One of Rita's most ardent fans is Angel Ordinal whose own private astrologist and "fortune teller" Mrs. Peckham recently died. With the news of Rita's new powers to foretell the future she strikes up a business relationship with her and plies her with probing questions in exchange for a few pounds. Rita reluctantly gives in to Angel’s demands and warns her to beware of a stranger. Angel laughs this off as the typical line a carnival or church fair fortune teller might pronounce: "Beware a tall dark stranger." She wants specifics. Who exactly is this man? Why should she beware of him?" Rita will say no more. But the reader knows that most of Rita's visions of the future are all related to death. One can only assume the worst is to come for Angel. And it comes violently.

The Chill and the Kill (1964) is one of Joan Fleming's most unique novels not just for its inclusion of genuine supernatural events, but for the fact that the crime element is added almost as an afterthought. While there is a murder and some amateur detective work in the final third of the novel the real story is that of Rita's psychic ability and the effect of that strange power on her family and the villagers of Marklane. Fleming's character work in this story is rich and varied from Rita's cantankerous grandfather Trinity Bend to the sophisticated Lady Veronica (Angel's best friend) to the slightly sinister antiques dealer Mr. Gundry who throws a party at which his guests are allowed to quiz Rita and test the authenticity of her Second Sight. Fleming has a keen eye for social satire but on occasion lets slip some supercilious snobbery. The mystery plot when it comes seems not only intrusive amid all the character studies, but it is almost a parody of the whodunit in its outrageous motive and the identity of the murderer, not to mention the bizarre circumstances involving the victim.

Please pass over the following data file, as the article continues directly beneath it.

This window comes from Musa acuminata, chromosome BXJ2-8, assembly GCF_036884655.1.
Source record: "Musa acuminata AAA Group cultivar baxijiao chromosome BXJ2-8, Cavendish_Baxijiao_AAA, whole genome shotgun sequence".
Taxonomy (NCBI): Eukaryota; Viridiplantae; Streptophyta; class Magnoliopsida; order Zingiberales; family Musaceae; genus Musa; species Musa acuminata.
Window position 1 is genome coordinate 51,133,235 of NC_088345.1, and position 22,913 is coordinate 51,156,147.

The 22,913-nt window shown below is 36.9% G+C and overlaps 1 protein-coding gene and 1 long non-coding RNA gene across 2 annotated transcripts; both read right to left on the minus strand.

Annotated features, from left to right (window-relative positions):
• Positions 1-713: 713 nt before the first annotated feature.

Even with these caveats I'd recommend this as an introduction to Fleming's literate and intelligent novels of suspense. Though I'm just beginning to acquaint myself with her work (see my previous review of When I Grow Rich) I am eager to read more. In her heyday Fleming received rave reviews, not the least of which came from Anthony Boucher who praised her originality saying "...no two of her mystery novels resemble each other in anything save artistry". Fleming can be uneven at times which may explain why she has fallen into the Limbo of Forgotten Writers, but more often than not you'll find her books to be offbeat and odd and far from formulaic.

* * *

Reading Challenge Update: This is my first book on the Silver Age Bingo Card: V1 - "Read a book by an author you've read before"

Thursday, March 20, 2014

NEW STUFF: The Hunger and the Howling of Killian Lone

The Hunger and the Howling of Killian Lone
by Will Storr
Marble Arch Press/Simon & Schuster
ISBN: 978-1-4767-3043-1
367 pp. $16 (trade paperback)
Publication date: March 11, 2014

Killian Lone had a childhood that even a Dickens orphan would find nightmarish. Punished cruelly with burning cigarettes and beatings by his man–hating mother who taught him to withstand pain and not cry out in order to toughen up, subjected to a humiliating attack by a teenage thug that nearly blinds him, it’s no wonder he finds it necessary to escape to his Aunt Dorothy’s Gothic retreat in the Sussex countryside. There, with his Aunt as teacher and mentor, he learns to cook mouthwatering meals filled with tantalizing exotic ingredients Under his aunt’s patient instruction coupled with the only kindness he ever receives Killian blossoms into a chef of enviable skill and invention. He decides to pursue his love of cooking at a culinary school where his talent does not go unnoticed by the headmaster. Soon Killian finds himself apprenticed to his hero, the brilliant celebrity chef Max Mann whose restaurant “King” is one of the best in London. But the world of the professional chef is no better than a military boot camp with its grueling exercises and initiation rituals for the grunts. Killian once again finds himself the target of sadism and cruelty on the scale of a Grand Guignol production.